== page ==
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Authors: Jennifer Bradbury

River Runs Deep (8 page)

BOOK: River Runs Deep
Chapter Six

ou're quiet this morning, young man,” Dr. Croghan noted as he took Elias's pulse.

Elias said nothing. He was always prone to saying little when he felt guilty.

He'd eaten the salt pork.

Sometime in the night he'd woken up famished. He'd retrieved the little wrapped chunk of meat and had only meant to smell it. But his belly was so hollow and the bacon smelled so good and one tiny bite couldn't hurt, he reckoned. And even though it was cold and starting to dry out, it was delicious. That first bite was so good, he figured if he'd undone the doctor's remedy, one more little bite wouldn't matter, would it?

And then there was really only enough to make up one last tiny taste.

So he'd eaten the whole piece. He felt awful about possibly messing up his healing.

But he also knew if he had another piece, he'd have eaten it on the spot, maybe in a single bite.

So with his stomach slightly fuller but his conscience heavy, he tried to sleep. But between the guilt and the puzzle of what Stephen had been doing with those books in his pack, and wondering who Jonah really was, and wondering what Pennyrile needed him to carry letters for . . . well, he spent more time thinking than he did sleeping.

“I'll perk up,” Elias said. “Just takes me a while to get my oars in the water.”

Croghan seemed satisfied enough with the explanation. “You've had your breakfast?”

“Three boiled,” Elias said. “Drunk my tea.”

Croghan slapped his knee. “Good. Then I expect we're ready.”

“Hold on.” Elias scattered the last few kernels of corn on the tabletop, slung the pan of water out his window, and filled it with fresh from his jug. “Ready.”

Outside, Lillian was at the fire, waiting expectantly for Doctor Croghan to emerge.

She intercepted them halfway across. “Doctor, I can't get Miss Nedra to swallow that stuff you brung down. She just gets to retching—”

Croghan held up a hand. “I'll be right there,” he said to Lillian, then to Elias, “We'll be off in a moment. Check in with Mr. Pennyrile—get a little more grain for that bird.”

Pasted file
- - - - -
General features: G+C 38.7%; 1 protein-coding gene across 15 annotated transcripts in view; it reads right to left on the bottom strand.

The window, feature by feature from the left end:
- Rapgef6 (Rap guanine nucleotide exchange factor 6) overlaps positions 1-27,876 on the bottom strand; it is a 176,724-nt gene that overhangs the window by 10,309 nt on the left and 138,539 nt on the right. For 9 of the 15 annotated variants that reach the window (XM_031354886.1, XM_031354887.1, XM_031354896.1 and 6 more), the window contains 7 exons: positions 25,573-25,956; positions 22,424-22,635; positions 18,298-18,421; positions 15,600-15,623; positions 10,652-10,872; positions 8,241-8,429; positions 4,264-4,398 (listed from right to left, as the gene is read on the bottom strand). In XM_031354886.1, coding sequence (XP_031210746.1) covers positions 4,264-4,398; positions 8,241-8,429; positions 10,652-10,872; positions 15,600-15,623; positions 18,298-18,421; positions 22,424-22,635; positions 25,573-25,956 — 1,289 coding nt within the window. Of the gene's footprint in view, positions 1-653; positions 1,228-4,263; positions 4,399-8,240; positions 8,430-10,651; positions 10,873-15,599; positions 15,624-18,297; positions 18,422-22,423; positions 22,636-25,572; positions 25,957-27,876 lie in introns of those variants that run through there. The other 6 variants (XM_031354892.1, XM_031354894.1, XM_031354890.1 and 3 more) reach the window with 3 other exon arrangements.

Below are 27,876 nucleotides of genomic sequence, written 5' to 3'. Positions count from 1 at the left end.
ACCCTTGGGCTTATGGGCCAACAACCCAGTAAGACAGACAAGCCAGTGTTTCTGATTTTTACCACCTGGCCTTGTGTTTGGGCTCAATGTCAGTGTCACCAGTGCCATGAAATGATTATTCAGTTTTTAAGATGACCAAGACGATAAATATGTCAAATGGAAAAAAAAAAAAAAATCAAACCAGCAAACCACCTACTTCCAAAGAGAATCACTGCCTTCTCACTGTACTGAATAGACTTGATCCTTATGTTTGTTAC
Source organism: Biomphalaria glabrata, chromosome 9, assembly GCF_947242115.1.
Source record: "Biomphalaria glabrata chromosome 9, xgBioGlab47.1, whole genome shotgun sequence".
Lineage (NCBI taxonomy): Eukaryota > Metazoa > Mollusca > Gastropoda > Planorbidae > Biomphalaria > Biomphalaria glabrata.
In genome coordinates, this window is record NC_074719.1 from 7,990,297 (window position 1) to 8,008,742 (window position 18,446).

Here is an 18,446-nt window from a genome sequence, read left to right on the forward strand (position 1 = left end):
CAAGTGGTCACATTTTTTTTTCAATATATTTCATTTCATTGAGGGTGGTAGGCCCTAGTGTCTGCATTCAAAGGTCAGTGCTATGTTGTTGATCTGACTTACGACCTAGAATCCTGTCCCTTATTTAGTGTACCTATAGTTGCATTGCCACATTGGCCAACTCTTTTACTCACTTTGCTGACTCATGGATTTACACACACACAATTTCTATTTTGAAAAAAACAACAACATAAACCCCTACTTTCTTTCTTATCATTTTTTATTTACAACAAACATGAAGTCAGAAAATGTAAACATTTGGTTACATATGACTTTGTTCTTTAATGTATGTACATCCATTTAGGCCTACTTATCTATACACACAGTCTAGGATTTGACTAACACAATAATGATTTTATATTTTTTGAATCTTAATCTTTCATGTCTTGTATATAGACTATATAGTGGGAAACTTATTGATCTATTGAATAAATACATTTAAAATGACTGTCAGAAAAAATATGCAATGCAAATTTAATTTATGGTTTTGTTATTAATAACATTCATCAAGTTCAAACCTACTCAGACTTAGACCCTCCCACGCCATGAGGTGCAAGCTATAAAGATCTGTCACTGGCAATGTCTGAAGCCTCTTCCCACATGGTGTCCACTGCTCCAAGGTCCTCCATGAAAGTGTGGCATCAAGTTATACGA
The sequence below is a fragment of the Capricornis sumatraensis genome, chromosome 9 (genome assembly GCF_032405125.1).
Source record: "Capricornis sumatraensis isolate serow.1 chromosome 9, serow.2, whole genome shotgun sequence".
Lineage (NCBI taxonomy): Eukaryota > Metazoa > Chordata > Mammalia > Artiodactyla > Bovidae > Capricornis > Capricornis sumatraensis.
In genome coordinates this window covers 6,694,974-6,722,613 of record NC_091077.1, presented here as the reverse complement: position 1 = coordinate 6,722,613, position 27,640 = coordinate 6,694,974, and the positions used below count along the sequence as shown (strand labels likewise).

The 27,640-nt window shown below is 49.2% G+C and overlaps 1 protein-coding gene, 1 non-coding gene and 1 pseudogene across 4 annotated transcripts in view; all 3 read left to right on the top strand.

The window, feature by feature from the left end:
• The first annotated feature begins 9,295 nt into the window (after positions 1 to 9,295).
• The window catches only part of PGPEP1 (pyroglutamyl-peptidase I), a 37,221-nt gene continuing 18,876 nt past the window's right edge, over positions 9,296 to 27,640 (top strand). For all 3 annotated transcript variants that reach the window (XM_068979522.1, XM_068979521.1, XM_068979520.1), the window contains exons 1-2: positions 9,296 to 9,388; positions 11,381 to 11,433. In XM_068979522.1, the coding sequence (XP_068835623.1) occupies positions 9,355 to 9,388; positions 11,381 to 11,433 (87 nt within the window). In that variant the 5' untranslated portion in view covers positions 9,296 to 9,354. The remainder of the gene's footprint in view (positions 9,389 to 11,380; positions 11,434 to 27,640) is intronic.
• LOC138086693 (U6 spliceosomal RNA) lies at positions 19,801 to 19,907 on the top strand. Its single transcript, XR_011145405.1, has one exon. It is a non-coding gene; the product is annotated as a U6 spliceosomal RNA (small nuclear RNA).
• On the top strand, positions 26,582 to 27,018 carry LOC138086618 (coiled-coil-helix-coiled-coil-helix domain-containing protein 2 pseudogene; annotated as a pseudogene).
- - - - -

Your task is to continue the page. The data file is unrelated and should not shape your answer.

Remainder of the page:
Elias had been hoping to put off getting more feed longer. Not that it would have mattered: Pennyrile was watching them from his window.

“A few minutes, no more,” Croghan said, following Lillian into Nedra's room.

Elias sighed, ducked back into his hut, and grabbed the little cup. When he emerged, Pennyrile was holding back the curtain, waiting for Elias to come in.

Pennyrile let the curtain fall shut behind Elias and shuffled over to the bed, breathing hard and whistling a little with each exhale. The birds ruffled in the loft.

Pennyrile immediately handed Elias a thick fold of paper, done up with a wax seal.

“Mr. Pennyrile . . . ,” Elias began. “I feel funny about this. If it's all the same to you, I reckon maybe we ought to just let the doctor or the slaves carry your letters. I won't put you out anymore getting feed—the others can bring it in for me, so—”

Pennyrile snatched up the slate and wrote in quick, jagged little letters.

Bargain is a bargain.

“Yes, but—”

Pennyrile was already writing again.
Take the letter.

“But, sir, I—”

Again the man wrote. When he flipped it back around, it read:
Think doc would like to hear the liberties his hands are taking with one of his patients?

Elias tensed. “What's that mean?”

Pennyrile wrote.
Hate for your new pets to get themselves whipped for overstepping.

And suddenly the whole thing had turned around on Elias. He'd suspected before that this was more than a favor, that he was getting roped into something he wanted no part of. And now he knew it.

This was an order. And if he refused, Pennyrile would make trouble for Stephen, Nick, and Mat.

“What am I supposed to do with this?” Elias asked through clenched teeth. He dared a look up as Pennyrile erased the message and began writing more. He'd changed the scarf and knot covering the scrofula. The thief knot was one of Elias's favorites. Anybody who didn't know would think it was just a plain square knot, but if you looked close enough, the ends of the rope ended up on the same side of the knot—not opposites like a square. People used it to tie up important things they didn't want seen, because they'd be able to tell if they had been snooped at. A thief might go to the trouble to tie the square knot back, but they likely wouldn't have noticed it wasn't a square knot in the first place.